Yes, we do go on about her a bit.
Michaela Drapes: I kind of love how this song is trying to be all things to all people; like the other hybrid pop/hip-hop songs on Pink Friday, it’s a ready-made mashup: an updated take on “Cars That Go Boom” meets a crushing crystalline chorus beloved of pop starlets. I’m still not sure that the bridge works, but it’ll sound great as the buildup in the club mix. Or, you know, whatever, just post a viral video of yourself dancing around your bedroom ASAP, singing “boom ba boom ba boom boom bass” into a giant pink hairbrush. That’s the spirit!
Mallory O’Donnell: This would have gotten at least another point or two if it had been called “Super Treble.”
Pete Baran: Having come late to the Nicki Minaj party I’m never quite sure when I am supposed to be recognising awesome flow, comedy accents and wittily filthy rhymes, when actually half the time she is often the dullest thing on her own record. And sorry Nicki, that’s the case here. But then it is quite a good track: the warm electropoppery that takes over when the chorus kicks in is what makes this a properly fun pop record. Nicki doesn’t make the track any worse, and carries us to the chorus competently, but she is a passenger on her own track here.
Alex Ostroff: This is the kind of pop song Nicki should be making all the time. Pink Friday as released was a handful of rappity-rap songs, and a lot of cookie-cutter Autotune ballads, which proceeded to shoot up the charts. ‘Super Bass’, relegated to the bonus tracks, outshines every track on the actual album. Nicki deploys double-time rapping and her trademark accents sparingly, keeping things interesting but not obnoxious. Her enthusiasm and personality shine through, and for the first time since Roman’s Revenge or Monster she sounds like she’s genuinely having fun rapping. Ester Dean’s chorus is custom-made for summer, and the production has a lightness of touch that suits the material. The awkwardly sung bridge drags the momentum and holds it back from perfection, but ‘Super Bass’ is a renewal of Nicki’s early promise, and a sign that she’s still a talent to keep your eye on.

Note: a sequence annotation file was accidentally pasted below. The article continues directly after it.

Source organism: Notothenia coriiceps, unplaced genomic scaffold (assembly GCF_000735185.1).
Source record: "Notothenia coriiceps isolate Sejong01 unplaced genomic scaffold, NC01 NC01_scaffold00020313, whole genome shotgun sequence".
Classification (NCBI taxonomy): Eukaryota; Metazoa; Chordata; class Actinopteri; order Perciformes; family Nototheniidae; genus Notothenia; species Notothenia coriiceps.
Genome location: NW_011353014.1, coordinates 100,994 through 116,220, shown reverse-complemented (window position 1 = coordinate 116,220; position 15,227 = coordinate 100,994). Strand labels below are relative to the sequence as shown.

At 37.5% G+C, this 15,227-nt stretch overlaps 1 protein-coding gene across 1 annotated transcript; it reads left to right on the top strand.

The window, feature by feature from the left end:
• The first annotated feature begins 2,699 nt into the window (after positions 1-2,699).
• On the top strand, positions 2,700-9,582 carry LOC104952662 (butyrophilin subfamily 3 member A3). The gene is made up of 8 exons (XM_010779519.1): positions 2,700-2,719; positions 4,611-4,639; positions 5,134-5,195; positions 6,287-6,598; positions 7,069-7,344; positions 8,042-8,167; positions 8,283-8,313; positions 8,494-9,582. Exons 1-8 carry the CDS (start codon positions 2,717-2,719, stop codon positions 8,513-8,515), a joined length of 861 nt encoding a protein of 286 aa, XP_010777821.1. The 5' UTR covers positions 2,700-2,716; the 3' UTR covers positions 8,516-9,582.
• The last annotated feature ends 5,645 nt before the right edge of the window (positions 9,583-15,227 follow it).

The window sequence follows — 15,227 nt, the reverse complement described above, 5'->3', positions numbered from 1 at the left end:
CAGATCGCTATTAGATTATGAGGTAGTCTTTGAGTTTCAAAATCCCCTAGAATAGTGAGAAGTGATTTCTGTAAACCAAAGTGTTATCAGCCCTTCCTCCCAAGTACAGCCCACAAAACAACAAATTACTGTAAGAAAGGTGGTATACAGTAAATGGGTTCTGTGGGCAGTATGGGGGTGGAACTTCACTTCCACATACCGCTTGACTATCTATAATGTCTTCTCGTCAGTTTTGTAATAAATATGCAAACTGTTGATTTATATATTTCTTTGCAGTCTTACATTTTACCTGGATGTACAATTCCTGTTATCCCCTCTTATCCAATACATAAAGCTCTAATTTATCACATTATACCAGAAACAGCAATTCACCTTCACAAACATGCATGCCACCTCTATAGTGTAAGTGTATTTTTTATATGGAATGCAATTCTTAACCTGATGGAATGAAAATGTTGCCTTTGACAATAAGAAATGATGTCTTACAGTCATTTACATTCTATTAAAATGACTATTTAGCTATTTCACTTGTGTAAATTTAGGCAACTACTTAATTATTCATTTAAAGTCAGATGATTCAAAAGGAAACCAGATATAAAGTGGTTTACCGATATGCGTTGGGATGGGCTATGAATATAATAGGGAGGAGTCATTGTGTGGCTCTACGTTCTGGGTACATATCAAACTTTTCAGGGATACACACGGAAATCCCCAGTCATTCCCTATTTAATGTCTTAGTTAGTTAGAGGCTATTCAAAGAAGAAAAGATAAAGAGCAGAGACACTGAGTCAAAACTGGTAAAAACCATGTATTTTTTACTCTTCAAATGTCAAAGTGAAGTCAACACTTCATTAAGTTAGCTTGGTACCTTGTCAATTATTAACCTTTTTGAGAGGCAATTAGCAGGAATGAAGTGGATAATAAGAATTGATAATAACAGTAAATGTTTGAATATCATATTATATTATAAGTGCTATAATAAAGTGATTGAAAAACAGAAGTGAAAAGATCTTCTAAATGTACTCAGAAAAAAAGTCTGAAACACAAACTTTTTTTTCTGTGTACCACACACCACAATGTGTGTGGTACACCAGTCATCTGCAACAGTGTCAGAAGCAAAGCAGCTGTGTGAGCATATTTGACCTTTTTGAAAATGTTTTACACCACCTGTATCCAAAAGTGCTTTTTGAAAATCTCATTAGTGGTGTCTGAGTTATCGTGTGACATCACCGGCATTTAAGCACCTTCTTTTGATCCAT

Jonathan Bogart: The bubbly chorus, bubblegum dancehall that yearns more than finds resolution, is what sells it. It’s not often that Nicki Minaj is upstaged by a singer, but her pattery verses amount to an entertaining way to pass the time before Ester Dean comes back with the sugar-rush. If she could make an entire album like this, she’d achieve the greatness she’s perpetually on the brink of.
Alfred Soto: Look at that: Minaj beats Ke$ha at her own game. The “boom badoom boom” hook is what I want from a summer single.
B Michael Payne: The song rattles a lot less than I’d expected. I can’t help but try to track down fairly literally the symbolic order of songs like this. It’s for the guys with good sound systems in their cars, which helps them hear the booming bass of the song, which is also the way Nicki’s heart booms when the guys are near. That’s incredibly sweet to me. This is a sweet song, and it showcases Minaj’s strengths. I still wish it had more bass.
Edward Okulicz: A summer jam, but not just that; this is a jam for any time of year, any positive emotion or any activity you can imagine. Love? Lust? Bliss? Yes. Dancing? Rollerskating? Beach? Driving with the top down? Hell yes. Nicki’s outsize personality comes out to play on something fun, poppy and commercial that still plays to her strengths and her wit.